• Turnover tax is the best bet our government is counting on to tap revenue from the rich informal sector.
• There's a raging wave of opposition against the reintroduced tax on the account that it will cripple the informal sector.
The first day of the New Year saw the implementation of key provisions in the Finance Act, 2019.
Among them was the reintroduction of turnover tax (ToT), which has hitherto evoked mixed reactions. The lion’s share of these reactions is a raging wave of opposition against the reintroduced tax on the account that it will cripple the informal sector.
Despite the raging opposition, there is a need to have honest conversations about turnover tax before casting aspersions on the Kenya Revenue Authority and the government at large.
It is indisputable that the informal sector has been very vibrant in terms of both employment creation and contribution to the national gross domestic product. Various scholarly findings put informal sector’s contribution to the GDP at between 35-45 per cent. Again, compared to the formal sector, the informal sector is commanding a higher share of employment opportunities in the market.
Unfortunately, the glory of the informal sector is not felt at the national revenue kitty. And this is not a phenomenon unique to Kenya; governments in the developing world have been scratching their heads at the best way to tap revenue from the informal sector with little success. At the moment, turnover tax is the best bet our government is counting on to tap revenue from this rich reservoir.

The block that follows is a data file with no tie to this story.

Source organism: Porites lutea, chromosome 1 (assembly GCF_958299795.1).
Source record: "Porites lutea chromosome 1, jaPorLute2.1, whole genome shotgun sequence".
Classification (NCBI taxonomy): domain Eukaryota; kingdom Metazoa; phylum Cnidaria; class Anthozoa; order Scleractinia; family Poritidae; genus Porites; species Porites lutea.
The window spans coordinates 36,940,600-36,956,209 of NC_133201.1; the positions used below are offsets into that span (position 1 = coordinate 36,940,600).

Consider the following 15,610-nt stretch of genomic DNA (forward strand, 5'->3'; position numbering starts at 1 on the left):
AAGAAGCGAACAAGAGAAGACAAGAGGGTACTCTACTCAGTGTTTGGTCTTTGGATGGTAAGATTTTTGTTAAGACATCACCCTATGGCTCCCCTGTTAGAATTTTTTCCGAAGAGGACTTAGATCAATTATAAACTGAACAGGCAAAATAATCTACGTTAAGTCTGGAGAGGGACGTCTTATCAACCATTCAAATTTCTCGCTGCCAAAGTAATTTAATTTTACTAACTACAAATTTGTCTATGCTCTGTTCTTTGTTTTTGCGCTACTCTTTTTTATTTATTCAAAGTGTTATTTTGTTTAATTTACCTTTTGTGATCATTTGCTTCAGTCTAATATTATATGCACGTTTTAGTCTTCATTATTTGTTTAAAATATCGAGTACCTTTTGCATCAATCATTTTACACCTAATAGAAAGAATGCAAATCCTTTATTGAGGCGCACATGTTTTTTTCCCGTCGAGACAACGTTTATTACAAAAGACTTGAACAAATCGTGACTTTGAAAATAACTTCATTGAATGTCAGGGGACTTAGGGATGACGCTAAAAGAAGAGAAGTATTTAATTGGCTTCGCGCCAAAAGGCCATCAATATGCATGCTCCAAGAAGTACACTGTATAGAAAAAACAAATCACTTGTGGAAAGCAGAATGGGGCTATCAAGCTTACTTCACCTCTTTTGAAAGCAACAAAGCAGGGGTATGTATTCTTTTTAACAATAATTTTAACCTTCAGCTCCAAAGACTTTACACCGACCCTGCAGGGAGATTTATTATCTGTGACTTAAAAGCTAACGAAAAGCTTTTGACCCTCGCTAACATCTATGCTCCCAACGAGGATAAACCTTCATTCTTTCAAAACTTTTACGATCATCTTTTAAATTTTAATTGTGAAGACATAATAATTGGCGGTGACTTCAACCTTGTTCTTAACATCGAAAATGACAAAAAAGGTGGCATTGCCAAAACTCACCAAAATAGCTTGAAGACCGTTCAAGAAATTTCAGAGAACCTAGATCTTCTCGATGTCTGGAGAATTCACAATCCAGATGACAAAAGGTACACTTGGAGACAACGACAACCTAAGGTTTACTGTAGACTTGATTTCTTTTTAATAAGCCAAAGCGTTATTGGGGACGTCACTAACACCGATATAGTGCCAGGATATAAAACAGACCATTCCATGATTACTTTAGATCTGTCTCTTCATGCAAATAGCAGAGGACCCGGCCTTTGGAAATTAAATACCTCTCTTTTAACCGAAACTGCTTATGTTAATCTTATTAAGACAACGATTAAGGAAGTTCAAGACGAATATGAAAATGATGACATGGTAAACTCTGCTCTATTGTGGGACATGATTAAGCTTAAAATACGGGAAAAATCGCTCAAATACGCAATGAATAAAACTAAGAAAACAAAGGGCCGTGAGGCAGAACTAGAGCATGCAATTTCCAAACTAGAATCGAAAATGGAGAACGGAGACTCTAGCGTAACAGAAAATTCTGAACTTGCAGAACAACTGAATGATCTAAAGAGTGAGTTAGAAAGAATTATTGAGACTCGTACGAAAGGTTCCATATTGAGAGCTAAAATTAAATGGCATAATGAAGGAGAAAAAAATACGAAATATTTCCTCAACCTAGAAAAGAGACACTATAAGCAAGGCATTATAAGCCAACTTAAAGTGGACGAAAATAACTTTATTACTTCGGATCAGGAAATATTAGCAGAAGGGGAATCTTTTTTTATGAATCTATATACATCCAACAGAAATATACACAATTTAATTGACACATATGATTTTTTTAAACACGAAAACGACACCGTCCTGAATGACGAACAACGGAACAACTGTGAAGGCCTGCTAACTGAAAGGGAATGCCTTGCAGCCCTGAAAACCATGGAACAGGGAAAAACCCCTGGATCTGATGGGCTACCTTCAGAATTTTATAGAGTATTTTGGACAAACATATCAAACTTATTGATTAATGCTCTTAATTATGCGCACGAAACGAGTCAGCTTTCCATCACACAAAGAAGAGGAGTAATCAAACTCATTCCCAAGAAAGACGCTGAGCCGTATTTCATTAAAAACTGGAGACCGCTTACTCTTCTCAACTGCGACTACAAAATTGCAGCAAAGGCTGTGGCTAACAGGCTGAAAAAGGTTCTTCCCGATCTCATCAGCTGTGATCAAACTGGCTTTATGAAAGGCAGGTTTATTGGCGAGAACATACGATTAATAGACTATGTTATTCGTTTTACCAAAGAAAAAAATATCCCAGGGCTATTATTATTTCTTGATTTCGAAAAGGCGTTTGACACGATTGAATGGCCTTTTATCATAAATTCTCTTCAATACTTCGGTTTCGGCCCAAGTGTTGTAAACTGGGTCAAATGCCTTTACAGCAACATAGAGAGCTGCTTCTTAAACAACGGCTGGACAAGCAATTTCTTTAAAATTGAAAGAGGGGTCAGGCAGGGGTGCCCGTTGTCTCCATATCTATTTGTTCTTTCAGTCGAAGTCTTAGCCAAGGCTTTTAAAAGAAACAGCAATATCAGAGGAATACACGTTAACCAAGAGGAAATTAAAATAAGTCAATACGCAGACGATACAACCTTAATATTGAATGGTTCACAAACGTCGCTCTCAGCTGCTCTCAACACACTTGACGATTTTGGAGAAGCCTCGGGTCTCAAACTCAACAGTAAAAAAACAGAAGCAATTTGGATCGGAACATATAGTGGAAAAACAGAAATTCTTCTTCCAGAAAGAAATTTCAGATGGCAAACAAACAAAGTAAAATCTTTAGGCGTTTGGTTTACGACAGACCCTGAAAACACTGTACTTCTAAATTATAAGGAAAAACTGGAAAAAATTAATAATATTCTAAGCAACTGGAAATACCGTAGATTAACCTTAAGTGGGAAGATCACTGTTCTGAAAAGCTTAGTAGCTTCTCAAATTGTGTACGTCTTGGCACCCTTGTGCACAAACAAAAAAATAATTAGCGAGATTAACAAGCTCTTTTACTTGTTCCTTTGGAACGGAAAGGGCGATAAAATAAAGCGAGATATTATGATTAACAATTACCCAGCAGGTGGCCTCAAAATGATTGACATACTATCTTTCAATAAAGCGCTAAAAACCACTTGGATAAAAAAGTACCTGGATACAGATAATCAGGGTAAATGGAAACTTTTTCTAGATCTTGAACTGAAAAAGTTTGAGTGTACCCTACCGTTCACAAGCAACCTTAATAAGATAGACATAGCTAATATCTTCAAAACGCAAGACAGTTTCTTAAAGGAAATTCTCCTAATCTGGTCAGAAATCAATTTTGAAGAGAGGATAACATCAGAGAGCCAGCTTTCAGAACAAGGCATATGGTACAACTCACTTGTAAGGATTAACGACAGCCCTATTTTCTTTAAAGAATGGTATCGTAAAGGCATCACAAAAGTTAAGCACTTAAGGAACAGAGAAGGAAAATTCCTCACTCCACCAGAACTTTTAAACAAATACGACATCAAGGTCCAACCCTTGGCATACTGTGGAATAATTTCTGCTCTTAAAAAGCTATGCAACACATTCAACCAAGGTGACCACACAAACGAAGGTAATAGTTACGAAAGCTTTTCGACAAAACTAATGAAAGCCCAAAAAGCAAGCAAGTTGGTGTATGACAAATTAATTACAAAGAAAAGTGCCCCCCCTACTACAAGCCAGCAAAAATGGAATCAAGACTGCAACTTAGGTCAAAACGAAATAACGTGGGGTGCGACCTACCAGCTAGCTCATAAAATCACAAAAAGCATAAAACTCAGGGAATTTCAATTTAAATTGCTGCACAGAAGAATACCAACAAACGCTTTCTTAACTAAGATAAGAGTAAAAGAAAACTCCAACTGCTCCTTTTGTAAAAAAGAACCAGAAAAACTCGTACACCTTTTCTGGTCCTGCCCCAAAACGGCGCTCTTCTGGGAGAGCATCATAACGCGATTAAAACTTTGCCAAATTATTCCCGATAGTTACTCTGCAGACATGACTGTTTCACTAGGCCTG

Successful taxation of the informal sector comes with a multi-fold benefit. First and most important, it will be a major boost to the revenue kitty, which will, in turn, go a long way in bridging our perennial budget deficits. This could also be a sure way of emancipating our country from foreign debts, which are a threat to our sovereignty.
Second, when we successfully tap revenue from the informal sector, we will make significant strides towards closing the rift between the taxpaying population and the actual population.
Kenya is among the many countries in the world where this rift is extensively wide. As a matter of fact, the active taxpayers in the KRA records are a handful compared to the country’s total population. Leveraging on the rich potential of the informal sector is an opportunity for more Kenyans to contribute to the kitty.
It is, therefore, important we look at turnover tax as an avenue to improve our country in the long run. Furthermore, the more taxpayers we have in the bracket, the higher the chances of lower tax rates across the board in the future.